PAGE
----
Diplomats’ Warnings Over Mass Deportations Ignored by Trump Administration

A memo details the Trump administration’s efforts to end waivers for hundreds of thousands of vulnerable Central American nationals and send them home.


The Trump administration sought to deport hundreds of thousands of Central American nationals allowed into the United States under a decades-old humanitarian program, despite warnings from U.S. diplomats on the ground and senior State Department officials in Washington that it would destabilize the region and undermine U.S. national security interests, according to internal U.S. government documents released by a Democratic lawmaker this week. The State Department’s Policy Planning Staff also recommended finalizing the deportations by late 2019, to avoid the controversial policy playing out in the midst of the 2020 U.S. presidential race.

The Department of Homeland Security (DHS) pressed for the deportation of nearly 400,000 Salvadoran, Honduran, and Haitian nationals who were permitted to temporarily reside and work in the United States under the Temporary Protected Status (TPS) program, which was established to provide a humanitarian lifeline to vulnerable individuals from countries struck by natural disasters or conflict. The program, established in 1990, is supposed to provide temporary relief, but the protections have been repeatedly extended because conditions for a safe return have become increasingly elusive. For now, the beneficiaries of TPS have received a court-ordered reprieve, and DHS has agreed to postpone deportations through 2021 to adhere to court injunctions.

The push to deport prompted fierce internal backlash as career State Department staffers warned that the action could have dire consequences: potentially risking the safety of more than 270,000 American children of TPS beneficiaries, exacerbating political and economic instability in their countries of origin as tens of thousands were forced to repatriate, and undermining U.S. programs designed to combat drug traffickers, stem migration, and battle the region’s criminal gangs.

Tom Shannon, at the time the top-ranking career diplomat in the department, wrote a formal dissent cable to then-Secretary of State Rex Tillerson over the decision. In a 2018 interview with Foreign Policy, Shannon said there “was an effort made to politicize this process and to determine what got to the secretary not based on the best thinking of our embassies and the Department, but on what we thought, in this instance, the White House wanted.” He declined to go into further detail.

As part of our Document of the Week series, we are featuring an action memo that details the internal divisions within the State Department over the wisdom of mass deportation. The document—designated sensitive but unclassified—is one of many internal memos released in a 146-page minority staff report, titled Playing Politics With Humanitarian Protections: How Political Aims Trumped U.S. National Security and the Safety of TPS Recipients, by Democratic Sen. Bob Menendez, the ranking member on the Senate Foreign Relations Committee.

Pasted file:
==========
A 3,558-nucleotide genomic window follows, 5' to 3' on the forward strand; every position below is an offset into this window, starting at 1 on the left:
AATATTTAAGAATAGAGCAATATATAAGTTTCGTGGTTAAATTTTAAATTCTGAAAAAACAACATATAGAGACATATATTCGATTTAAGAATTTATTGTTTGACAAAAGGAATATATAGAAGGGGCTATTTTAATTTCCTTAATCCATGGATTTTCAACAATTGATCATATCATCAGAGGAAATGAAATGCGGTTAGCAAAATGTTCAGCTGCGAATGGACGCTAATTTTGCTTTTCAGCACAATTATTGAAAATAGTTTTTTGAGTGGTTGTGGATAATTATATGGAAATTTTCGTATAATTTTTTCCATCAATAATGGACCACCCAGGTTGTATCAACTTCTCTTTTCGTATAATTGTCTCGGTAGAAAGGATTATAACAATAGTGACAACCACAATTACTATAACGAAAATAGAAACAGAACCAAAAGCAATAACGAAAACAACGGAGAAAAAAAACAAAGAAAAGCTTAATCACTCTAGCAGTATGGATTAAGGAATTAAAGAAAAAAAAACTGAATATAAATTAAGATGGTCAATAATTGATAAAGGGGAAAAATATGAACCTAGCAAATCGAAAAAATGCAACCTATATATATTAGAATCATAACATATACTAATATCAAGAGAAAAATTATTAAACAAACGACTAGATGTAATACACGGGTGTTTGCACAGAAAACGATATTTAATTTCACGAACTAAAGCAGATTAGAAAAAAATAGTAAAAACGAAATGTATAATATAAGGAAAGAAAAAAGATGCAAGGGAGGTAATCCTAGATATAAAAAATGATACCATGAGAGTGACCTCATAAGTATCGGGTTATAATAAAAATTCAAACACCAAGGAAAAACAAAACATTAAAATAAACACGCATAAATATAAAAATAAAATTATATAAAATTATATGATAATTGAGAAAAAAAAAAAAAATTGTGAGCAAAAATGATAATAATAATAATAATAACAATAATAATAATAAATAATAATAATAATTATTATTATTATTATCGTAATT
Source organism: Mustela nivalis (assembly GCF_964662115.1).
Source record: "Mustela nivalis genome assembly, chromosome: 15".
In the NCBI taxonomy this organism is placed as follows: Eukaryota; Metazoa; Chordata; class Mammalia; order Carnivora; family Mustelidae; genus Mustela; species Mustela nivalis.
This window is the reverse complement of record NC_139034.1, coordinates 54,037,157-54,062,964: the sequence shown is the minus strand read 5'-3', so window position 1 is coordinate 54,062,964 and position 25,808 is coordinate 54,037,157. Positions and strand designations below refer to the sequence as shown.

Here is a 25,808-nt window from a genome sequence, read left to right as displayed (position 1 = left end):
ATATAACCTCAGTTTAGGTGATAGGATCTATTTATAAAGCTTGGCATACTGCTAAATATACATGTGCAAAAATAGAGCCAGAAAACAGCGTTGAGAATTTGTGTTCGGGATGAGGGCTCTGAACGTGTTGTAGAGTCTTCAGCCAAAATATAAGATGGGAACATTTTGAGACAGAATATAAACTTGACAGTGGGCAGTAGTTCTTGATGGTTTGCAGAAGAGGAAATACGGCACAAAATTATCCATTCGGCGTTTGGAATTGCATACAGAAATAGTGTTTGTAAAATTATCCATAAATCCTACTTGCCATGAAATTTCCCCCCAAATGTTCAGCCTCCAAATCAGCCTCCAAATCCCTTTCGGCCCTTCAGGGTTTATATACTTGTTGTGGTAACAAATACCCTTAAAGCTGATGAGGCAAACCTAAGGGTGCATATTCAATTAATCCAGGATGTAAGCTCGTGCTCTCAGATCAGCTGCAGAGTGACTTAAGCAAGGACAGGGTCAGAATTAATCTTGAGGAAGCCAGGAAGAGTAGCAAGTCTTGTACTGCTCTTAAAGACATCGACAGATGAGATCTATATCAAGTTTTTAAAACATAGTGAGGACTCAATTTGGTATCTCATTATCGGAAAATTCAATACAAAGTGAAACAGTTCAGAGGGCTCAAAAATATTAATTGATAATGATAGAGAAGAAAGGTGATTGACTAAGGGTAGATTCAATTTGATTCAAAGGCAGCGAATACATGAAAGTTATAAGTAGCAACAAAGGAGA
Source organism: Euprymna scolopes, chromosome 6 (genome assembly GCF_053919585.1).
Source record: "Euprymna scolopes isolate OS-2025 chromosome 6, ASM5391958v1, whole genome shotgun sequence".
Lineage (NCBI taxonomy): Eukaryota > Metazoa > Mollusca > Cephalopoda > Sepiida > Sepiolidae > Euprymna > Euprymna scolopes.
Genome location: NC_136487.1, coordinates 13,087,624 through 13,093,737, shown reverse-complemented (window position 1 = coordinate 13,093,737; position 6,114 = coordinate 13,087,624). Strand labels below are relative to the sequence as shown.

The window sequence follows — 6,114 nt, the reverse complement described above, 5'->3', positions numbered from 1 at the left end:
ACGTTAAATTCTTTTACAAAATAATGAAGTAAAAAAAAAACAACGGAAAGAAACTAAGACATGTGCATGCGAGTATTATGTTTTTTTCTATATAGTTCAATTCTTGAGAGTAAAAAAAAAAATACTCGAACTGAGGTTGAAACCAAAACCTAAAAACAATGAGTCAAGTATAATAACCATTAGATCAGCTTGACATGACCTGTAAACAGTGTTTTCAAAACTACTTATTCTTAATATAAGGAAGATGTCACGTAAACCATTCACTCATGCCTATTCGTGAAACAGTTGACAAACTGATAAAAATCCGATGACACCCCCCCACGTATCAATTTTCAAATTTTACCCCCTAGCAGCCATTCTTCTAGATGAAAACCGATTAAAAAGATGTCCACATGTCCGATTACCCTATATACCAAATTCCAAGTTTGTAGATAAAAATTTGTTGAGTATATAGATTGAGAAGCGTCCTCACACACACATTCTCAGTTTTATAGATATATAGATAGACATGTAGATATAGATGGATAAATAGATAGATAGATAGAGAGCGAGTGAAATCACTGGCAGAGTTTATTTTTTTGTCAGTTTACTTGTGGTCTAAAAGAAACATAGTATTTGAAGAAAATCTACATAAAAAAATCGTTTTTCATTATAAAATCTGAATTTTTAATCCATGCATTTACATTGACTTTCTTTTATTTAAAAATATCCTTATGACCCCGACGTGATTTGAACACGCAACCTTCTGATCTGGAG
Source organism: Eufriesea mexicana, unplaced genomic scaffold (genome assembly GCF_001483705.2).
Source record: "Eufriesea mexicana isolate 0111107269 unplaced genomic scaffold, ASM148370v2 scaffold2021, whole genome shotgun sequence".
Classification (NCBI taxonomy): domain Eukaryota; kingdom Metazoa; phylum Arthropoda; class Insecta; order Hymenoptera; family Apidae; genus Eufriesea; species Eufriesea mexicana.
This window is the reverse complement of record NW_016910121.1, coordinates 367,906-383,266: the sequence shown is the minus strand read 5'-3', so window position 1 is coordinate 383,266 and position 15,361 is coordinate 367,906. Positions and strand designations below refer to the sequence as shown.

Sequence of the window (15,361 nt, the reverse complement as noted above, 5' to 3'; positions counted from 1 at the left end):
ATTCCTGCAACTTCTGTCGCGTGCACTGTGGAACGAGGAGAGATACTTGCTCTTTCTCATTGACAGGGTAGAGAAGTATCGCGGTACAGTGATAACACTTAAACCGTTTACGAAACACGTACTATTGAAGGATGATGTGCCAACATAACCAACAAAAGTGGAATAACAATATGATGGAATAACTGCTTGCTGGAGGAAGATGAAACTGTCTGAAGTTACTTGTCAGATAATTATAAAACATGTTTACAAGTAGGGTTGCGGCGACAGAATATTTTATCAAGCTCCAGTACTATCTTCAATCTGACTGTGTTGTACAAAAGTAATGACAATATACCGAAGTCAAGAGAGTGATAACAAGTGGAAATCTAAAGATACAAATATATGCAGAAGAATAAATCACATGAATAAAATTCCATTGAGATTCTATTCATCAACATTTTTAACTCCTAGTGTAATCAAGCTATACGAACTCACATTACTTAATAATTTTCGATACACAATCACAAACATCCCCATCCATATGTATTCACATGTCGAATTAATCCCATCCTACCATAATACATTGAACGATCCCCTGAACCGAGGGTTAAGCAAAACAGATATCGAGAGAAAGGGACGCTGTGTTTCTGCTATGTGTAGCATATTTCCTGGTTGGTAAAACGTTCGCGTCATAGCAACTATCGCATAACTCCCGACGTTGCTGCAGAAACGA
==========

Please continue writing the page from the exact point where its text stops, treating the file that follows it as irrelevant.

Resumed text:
“Senior officials at all levels of the State Department, including the U.S. embassies in the three countries, repeatedly warned the Trump administration of the dire consequences that would result from the decisions to end TPS for El Salvador, Honduras, and Haiti,” Menendez wrote in an introduction to the report. “Senior State Department officials alerted the Trump administration that terminating the three TPS designations would have negative consequences for U.S. national security and would likely prompt increased irregular migration in the region.”

The State Department’s Bureau of Population, Refugees, and Migration, or PRM, put up the strongest resistance, warning that El Salvador and Honduras “remain unable, temporarily, to handle adequately the return of their nationals. As for Haiti, extraordinary and temporary conditions continue to prevent Haitians from returning in safety.”

PRM “does not believe there have been significant improvements in relevant country conditions since recent past extensions of TPS,” the memo added. “In addition, PRM believes that the return [of] over hundreds of thousands of people would destabilize the region, causing significant harm to U.S. foreign policy and national security interests.”

The State Department’s Bureau of Western Hemisphere Affairs concurred with PRM’s assessment of the threat posed to U.S. national security interests but argued that conditions in El Salvador, Honduras, and Haiti no longer justified continuation of the program.

The Policy Planning Staff took the hardest line, arguing that the practice of prior Democratic and Republican administrations to routinely extend the deadline for TPS recipients’ return “violated the spirit and strict legal requirements of the statute, putting this administration in a very difficult position.” The bureau proposed that the programs be ended in El Salvador, Honduras, and Haiti but to avoid allowing that action to extend into the 2020 election cycle.

Colum Lynch is a senior staff writer at Foreign Policy. Twitter: @columlynch

Robbie Gramer is a diplomacy and national security reporter at Foreign Policy. Twitter: @RobbieGramer

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